|RE: Design Review (ie remodeling)||<– Date –> <– Thread –>|
|From: Rob Sandelin (robsanmicrosoft.com)|
|Date: Mon, 13 Jun 94 11:30 CDT|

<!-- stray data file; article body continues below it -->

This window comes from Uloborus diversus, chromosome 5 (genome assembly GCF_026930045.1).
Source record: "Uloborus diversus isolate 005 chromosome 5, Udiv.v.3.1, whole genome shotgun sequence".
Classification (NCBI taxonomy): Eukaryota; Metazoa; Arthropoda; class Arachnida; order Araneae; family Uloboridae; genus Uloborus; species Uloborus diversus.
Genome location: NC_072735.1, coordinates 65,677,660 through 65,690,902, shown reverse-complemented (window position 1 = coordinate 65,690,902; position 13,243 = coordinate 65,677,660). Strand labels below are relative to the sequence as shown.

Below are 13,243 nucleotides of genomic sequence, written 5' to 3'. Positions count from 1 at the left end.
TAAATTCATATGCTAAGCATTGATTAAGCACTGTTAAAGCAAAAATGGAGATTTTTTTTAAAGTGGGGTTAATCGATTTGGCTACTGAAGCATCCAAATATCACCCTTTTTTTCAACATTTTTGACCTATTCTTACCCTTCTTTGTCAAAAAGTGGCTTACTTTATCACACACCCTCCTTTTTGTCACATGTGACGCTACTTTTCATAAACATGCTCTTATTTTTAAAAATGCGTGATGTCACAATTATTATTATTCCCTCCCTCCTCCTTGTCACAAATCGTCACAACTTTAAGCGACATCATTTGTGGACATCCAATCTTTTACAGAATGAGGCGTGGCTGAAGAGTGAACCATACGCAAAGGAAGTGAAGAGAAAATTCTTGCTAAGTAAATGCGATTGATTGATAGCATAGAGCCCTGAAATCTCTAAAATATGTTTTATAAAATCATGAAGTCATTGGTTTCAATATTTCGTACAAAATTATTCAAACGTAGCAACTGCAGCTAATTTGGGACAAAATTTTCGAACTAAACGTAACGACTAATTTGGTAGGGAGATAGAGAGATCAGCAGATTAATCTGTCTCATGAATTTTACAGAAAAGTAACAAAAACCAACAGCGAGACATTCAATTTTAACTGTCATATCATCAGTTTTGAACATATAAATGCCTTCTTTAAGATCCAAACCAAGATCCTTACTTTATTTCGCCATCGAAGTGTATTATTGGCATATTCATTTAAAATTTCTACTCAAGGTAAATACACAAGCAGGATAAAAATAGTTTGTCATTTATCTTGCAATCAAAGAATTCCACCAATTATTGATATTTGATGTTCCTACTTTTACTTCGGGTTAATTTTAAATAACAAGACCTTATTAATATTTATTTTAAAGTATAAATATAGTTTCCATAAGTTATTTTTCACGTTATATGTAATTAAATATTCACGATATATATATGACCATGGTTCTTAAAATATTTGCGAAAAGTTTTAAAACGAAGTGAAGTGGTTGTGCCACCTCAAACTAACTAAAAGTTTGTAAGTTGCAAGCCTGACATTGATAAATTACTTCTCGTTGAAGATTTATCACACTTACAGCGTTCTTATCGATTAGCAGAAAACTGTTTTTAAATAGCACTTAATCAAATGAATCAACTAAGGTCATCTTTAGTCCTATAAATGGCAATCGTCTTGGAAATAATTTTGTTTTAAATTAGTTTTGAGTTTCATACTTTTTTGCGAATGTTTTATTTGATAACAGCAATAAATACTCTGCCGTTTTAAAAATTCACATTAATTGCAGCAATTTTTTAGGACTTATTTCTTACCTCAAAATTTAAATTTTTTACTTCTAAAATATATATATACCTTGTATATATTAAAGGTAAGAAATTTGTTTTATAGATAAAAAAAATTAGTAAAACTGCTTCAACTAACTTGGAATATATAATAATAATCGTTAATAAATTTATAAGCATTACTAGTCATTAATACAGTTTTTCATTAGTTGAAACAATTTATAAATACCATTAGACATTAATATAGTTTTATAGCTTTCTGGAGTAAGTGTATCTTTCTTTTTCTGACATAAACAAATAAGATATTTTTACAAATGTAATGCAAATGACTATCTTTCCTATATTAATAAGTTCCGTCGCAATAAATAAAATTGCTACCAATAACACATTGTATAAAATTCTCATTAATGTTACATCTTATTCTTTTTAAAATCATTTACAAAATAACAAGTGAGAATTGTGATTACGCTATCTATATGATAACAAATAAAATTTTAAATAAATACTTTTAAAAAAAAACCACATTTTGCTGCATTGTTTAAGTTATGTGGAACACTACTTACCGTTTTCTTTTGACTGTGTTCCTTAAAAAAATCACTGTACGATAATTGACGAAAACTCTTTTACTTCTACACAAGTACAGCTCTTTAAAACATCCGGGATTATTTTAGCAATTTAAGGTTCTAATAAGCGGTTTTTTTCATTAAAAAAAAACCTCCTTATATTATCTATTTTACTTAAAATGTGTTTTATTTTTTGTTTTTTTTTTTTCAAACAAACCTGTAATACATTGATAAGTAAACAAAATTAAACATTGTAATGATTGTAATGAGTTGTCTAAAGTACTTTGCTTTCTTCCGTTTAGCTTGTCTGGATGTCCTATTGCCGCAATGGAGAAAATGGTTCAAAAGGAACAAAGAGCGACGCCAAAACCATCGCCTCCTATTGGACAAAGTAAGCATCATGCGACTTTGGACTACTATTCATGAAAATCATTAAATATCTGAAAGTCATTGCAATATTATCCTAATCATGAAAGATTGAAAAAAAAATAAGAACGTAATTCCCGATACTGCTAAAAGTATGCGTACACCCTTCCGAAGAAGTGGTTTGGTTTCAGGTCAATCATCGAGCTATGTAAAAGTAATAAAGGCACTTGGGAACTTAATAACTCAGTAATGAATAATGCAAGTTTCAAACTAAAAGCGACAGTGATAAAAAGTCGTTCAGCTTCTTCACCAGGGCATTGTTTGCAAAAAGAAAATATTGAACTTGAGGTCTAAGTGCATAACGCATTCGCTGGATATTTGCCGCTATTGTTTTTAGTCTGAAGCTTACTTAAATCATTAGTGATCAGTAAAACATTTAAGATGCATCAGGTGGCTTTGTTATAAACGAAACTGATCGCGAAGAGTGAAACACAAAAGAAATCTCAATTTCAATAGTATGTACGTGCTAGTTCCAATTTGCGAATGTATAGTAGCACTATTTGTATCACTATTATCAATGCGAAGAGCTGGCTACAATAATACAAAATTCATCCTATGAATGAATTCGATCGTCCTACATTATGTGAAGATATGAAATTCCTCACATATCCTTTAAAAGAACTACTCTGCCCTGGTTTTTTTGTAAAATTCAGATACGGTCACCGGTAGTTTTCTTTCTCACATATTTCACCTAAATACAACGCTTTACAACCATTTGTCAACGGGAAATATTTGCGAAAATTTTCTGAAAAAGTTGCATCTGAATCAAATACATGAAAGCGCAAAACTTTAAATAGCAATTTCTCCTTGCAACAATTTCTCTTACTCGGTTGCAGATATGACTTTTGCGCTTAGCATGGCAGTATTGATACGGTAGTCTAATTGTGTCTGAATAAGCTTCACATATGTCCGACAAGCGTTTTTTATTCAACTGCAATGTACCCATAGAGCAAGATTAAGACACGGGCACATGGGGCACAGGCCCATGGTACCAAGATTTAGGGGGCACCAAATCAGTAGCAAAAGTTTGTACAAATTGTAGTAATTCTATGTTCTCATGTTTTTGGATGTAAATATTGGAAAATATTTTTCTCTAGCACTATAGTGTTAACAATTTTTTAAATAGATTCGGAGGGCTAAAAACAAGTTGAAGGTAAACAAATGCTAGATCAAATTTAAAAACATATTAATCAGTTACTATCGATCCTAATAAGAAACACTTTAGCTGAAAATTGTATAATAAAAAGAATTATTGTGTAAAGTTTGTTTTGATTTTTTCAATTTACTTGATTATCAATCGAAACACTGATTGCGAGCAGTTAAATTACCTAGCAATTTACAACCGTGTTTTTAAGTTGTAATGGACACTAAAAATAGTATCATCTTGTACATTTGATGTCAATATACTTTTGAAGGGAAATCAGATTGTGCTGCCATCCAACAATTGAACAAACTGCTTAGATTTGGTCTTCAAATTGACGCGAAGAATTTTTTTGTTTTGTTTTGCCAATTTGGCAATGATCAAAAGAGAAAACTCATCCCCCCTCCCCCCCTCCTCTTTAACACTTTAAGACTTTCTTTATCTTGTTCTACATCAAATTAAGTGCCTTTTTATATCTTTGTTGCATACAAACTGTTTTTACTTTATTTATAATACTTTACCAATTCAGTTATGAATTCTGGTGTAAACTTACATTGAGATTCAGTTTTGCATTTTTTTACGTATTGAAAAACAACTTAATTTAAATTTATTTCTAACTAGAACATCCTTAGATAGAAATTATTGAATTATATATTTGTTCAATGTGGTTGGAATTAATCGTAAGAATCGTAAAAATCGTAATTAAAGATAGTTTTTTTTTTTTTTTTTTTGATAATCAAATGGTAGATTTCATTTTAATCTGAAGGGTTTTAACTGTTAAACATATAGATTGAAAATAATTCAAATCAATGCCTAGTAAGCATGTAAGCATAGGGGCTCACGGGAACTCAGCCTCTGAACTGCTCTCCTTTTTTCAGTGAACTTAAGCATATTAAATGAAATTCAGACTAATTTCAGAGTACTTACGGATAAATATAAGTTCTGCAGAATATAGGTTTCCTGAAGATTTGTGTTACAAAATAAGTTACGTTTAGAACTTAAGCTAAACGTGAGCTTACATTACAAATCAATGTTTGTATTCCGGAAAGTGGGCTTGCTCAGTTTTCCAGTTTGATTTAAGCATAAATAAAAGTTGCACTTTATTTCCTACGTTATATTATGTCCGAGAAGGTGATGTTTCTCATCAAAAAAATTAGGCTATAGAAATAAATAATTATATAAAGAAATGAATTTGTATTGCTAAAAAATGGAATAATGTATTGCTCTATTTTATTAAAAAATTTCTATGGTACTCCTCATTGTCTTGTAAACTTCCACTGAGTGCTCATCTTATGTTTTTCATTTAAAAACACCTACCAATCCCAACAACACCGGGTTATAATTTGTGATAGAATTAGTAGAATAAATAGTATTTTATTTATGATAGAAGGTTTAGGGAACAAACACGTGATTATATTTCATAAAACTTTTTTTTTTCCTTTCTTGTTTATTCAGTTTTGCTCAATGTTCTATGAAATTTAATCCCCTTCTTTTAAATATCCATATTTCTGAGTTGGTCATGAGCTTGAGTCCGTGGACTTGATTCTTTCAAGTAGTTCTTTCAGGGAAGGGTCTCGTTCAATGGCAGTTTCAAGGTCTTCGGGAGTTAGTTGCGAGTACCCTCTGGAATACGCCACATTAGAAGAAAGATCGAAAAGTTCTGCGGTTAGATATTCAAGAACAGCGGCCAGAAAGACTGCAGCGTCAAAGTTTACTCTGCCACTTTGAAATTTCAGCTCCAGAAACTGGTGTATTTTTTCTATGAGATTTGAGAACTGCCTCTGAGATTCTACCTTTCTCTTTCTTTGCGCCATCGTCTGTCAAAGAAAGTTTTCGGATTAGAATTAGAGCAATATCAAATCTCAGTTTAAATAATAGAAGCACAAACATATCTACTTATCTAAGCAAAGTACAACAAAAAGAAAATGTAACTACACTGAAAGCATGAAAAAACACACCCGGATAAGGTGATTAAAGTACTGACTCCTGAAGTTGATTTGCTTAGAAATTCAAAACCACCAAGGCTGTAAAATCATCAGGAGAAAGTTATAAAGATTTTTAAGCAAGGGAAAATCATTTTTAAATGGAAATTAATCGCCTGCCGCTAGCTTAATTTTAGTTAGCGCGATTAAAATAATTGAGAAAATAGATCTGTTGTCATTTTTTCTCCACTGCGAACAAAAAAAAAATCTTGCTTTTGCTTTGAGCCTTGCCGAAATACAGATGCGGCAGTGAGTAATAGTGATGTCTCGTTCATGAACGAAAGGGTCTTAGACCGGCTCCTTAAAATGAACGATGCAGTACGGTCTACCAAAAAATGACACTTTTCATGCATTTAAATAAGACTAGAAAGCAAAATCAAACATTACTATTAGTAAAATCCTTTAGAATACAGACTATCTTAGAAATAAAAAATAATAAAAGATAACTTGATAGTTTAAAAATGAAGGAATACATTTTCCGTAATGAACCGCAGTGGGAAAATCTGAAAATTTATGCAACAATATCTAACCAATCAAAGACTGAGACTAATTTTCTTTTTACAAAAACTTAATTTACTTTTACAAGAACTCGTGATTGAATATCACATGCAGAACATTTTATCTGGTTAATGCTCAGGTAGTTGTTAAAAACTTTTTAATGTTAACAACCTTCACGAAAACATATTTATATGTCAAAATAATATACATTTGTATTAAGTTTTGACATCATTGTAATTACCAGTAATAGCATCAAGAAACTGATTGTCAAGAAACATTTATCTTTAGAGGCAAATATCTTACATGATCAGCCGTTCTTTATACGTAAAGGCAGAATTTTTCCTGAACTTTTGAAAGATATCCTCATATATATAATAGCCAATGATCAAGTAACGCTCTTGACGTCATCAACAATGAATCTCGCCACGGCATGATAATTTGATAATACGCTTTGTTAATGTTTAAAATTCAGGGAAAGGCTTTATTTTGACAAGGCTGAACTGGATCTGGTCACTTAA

Susan Paris asked: Does anyone out there have Design Review guidelines or manuals? We would love to see them, and will reimburse for postage and copying costs. Also any info about what seems to work/not work in the 'approval' process. Hi Susan Up the road in Snohomish County, Sharingwood has been struggling over the whole design review issue. We have a ad hoc Architectural Review group which reviews each house plan. Here are the goals for review: Promotes a relationship to the community Offers a diversity of size and price Takes advantage of the natural features of the landscape Co-exists with the current housing. Exactly what these goals mean are up to the committee to define case by case. We were going to get more specific and after lots of input and debate we decided to let the conscience of the committee deal with Architectural Review rather than some decree. The board of directors has oversight over the committee and any disputes are handled by the board. House color is good example. There is no rule that says you can't paint your house red, but it is obvious that a red house would not "co-exist with the current houses" which is one of the above review goals. ( At Sharingwood we have all chosen natural house colors to blend in with the woods so bright red would really be out of place.) Remodeling additions and changes we let the "system" dictate what happens. That is if I wanted to paint my house bright red, the system (my neighbors) would convince me otherwise if that didn't fit with what they wanted. The informal process we use is just to ask the immediate houses about things which might impact them. We have a more formal process for the removal of large trees, which must be approved by the grounds committee. There is a high degree of trust and since we know each other so well it would be hard to imagine someone doing a major improvement to their house without it being topic of dinner conversation at least once. (this is why we felt we didn't need any more specific "rules" about remodeling or design stuff). Communication works such that if you tell one person, everyone knows. (This is not always true of course.) We have a legal backup in case of mass trust failure. There are covenants in our condo declarations which state that all improvements must be approved by the board, and if improvements are made by the owner without board approval the board can hire people to undo the improvement at the owners expense. So if I blow off my neighbors and paint my house bright red, the board can hire people to paint my house back to a more sensible color, and I would have to pay for it. Rob Sandelin Sharingwood 206-936-7157
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